Document Detail

The effect of visuomotor adaptation on proprioceptive localization: the contributions of perceptual and motor changes.
MedLine Citation:
PMID:  24623356     Owner:  NLM     Status:  Publisher    
Reaching movements are rapidly adapted following training with rotated visual feedback of the hand (motor recalibration). Our laboratory has also found that visuomotor adaptation results in changes in estimates of felt hand position (proprioceptive recalibration) in the direction of the visuomotor distortion (Cressman and Henriques 2009, 2010; Cressman et al. 2010). In the present study, we included an additional method for measuring hand proprioception [specifically, proprioceptive-guided reaches of the unadapted (left) hand to the robot-guided adapted (right) hand-target] and compared this with our original perceptual task (estimating the felt hand position of the adapted hand relative to visual reference markers/the body midline), as well as to no-cursor reaches with the adapted hand (reaching to visual and midline-targets), to better identify whether changes in reaching following adaptation to a 50° rightward-rotated cursor reflect sensory or motor processes. Results for the proprioceptive estimation task were consistent with previous findings; subjects felt their hand to be aligned with a reference marker when it was shifted approximately 4° more in the direction of the visuomotor distortion following adaptation compared with baseline conditions. Moreover, we found similar changes in the proprioceptive-guided reaching task such that subjects misreached 5° in the direction of the cursor rotation. However, these results were true only for proprioceptive-guided reaches to the adapted hand, as reaches to the body midline were not affected by adaptation. This suggests that proprioceptive recalibration is restricted to the adapted hand and does not generalize to the rest of the body; this truly reflects a change in the sensory representation of the hand rather than changes in the motor program. This is in contrast to no-cursor reaches made with the adapted hand, which show reach after-effects for both visual targets and the midline, suggesting that reaches with the adapted hand reflect more of a change in the motor system. Our results also shed light on previous studies that may have misattributed these sensory and motor changes.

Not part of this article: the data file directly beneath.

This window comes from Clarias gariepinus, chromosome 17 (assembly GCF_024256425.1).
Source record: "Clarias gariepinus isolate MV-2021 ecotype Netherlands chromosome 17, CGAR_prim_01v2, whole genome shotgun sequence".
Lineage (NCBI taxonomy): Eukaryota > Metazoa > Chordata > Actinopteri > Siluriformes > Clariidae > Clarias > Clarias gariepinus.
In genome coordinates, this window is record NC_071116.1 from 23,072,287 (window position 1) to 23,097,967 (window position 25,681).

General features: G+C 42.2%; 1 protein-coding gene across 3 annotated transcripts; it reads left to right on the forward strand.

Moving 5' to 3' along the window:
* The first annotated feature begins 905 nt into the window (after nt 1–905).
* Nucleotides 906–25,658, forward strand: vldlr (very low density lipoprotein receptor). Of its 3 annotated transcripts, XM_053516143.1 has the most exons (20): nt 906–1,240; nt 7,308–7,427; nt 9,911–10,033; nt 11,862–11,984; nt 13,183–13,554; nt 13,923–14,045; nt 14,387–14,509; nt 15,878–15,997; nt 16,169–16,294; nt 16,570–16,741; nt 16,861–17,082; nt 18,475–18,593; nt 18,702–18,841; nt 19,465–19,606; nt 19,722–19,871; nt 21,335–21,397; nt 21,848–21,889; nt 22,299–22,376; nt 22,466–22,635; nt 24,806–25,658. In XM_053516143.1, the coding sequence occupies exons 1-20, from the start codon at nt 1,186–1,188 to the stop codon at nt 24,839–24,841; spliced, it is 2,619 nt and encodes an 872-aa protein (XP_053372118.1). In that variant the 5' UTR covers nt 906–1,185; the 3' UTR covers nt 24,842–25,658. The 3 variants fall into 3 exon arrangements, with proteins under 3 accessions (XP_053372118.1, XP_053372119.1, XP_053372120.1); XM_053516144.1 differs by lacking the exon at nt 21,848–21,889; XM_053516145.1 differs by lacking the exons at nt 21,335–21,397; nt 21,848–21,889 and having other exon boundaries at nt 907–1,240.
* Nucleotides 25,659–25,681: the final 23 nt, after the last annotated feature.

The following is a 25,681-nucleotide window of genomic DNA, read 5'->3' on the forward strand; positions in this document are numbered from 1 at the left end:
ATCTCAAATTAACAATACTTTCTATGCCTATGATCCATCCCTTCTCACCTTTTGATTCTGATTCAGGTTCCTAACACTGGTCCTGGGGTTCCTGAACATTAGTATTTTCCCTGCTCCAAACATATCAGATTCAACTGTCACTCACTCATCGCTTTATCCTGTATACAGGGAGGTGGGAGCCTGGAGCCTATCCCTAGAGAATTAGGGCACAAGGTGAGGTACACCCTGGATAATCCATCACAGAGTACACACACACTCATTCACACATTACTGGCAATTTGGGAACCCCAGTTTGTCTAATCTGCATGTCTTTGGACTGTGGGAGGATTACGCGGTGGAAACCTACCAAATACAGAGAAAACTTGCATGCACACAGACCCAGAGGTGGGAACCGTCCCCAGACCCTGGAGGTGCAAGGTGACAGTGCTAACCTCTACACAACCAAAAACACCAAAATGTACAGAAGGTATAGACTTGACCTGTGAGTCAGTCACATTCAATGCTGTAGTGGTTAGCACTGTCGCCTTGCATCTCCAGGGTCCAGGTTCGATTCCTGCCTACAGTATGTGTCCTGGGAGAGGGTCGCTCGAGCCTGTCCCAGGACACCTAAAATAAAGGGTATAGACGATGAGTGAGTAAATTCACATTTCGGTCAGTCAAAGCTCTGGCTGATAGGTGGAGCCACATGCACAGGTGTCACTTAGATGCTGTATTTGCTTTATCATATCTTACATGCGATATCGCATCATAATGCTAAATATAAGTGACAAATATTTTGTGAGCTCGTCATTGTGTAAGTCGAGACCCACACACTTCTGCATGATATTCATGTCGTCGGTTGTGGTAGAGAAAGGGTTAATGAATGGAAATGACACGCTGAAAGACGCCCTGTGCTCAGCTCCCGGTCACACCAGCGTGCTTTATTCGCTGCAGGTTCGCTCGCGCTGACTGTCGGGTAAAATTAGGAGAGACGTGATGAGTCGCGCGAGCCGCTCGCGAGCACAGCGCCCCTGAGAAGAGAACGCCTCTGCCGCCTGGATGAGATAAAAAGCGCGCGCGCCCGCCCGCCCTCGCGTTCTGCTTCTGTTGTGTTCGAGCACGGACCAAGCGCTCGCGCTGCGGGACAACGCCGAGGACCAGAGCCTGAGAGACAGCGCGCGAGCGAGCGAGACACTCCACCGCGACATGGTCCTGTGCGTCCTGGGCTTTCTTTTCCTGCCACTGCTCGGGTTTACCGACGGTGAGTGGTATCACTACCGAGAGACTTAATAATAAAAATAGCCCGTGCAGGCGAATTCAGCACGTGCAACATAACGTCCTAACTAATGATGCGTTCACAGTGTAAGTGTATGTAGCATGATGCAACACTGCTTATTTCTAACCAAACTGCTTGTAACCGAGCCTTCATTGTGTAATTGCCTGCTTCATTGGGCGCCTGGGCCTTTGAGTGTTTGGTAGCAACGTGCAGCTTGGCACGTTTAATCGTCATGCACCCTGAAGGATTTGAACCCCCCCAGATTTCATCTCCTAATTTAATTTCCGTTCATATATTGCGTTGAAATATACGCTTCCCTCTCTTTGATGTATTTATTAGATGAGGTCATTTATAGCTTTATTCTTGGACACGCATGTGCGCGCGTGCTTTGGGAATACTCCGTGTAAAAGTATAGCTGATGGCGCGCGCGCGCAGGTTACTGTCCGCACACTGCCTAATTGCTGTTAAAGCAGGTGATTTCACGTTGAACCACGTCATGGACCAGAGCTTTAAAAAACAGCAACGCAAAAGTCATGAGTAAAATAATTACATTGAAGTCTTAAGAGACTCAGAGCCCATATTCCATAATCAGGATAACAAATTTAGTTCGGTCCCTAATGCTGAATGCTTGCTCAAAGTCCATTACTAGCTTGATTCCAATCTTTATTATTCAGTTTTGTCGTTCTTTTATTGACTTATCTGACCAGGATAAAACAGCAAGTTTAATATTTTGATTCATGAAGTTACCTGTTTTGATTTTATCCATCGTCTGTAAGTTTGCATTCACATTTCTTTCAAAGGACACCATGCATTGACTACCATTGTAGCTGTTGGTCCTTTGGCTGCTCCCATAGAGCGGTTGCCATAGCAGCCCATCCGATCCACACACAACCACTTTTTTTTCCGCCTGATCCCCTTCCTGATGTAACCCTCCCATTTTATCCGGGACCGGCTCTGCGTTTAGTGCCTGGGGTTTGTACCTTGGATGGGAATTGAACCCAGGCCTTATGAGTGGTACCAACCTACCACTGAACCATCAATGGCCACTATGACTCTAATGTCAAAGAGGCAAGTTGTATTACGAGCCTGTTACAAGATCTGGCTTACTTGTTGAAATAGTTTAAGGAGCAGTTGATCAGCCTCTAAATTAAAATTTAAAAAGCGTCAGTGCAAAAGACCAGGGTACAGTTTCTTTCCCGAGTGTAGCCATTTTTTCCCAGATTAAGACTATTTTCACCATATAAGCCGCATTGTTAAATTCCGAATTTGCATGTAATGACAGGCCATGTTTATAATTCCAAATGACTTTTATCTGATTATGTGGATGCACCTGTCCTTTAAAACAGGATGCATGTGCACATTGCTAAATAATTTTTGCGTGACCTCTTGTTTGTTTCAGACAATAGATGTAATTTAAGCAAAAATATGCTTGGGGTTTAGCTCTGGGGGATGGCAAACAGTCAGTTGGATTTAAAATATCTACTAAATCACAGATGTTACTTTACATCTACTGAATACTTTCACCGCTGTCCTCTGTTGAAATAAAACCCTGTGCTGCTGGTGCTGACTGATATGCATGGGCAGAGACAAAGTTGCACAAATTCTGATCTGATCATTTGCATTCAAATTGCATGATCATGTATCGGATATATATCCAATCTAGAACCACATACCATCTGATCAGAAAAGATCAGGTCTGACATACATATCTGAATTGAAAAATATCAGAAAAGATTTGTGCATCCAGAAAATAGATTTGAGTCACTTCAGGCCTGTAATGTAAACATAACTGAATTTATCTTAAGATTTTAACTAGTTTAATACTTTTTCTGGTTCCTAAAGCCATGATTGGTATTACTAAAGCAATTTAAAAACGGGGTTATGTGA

Holly A Clayton; Erin K Cressman; Denise Y P Henriques
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Publication Detail:
Type:  JOURNAL ARTICLE     Date:  2014-3-13
Journal Detail:
Title:  Experimental brain research     Volume:  -     ISSN:  1432-1106     ISO Abbreviation:  Exp Brain Res     Publication Date:  2014 Mar 
Date Detail:
Created Date:  2014-3-13     Completed Date:  -     Revised Date:  -    
Medline Journal Info:
Nlm Unique ID:  0043312     Medline TA:  Exp Brain Res     Country:  -    
Other Details:
Languages:  ENG     Pagination:  -     Citation Subset:  -    
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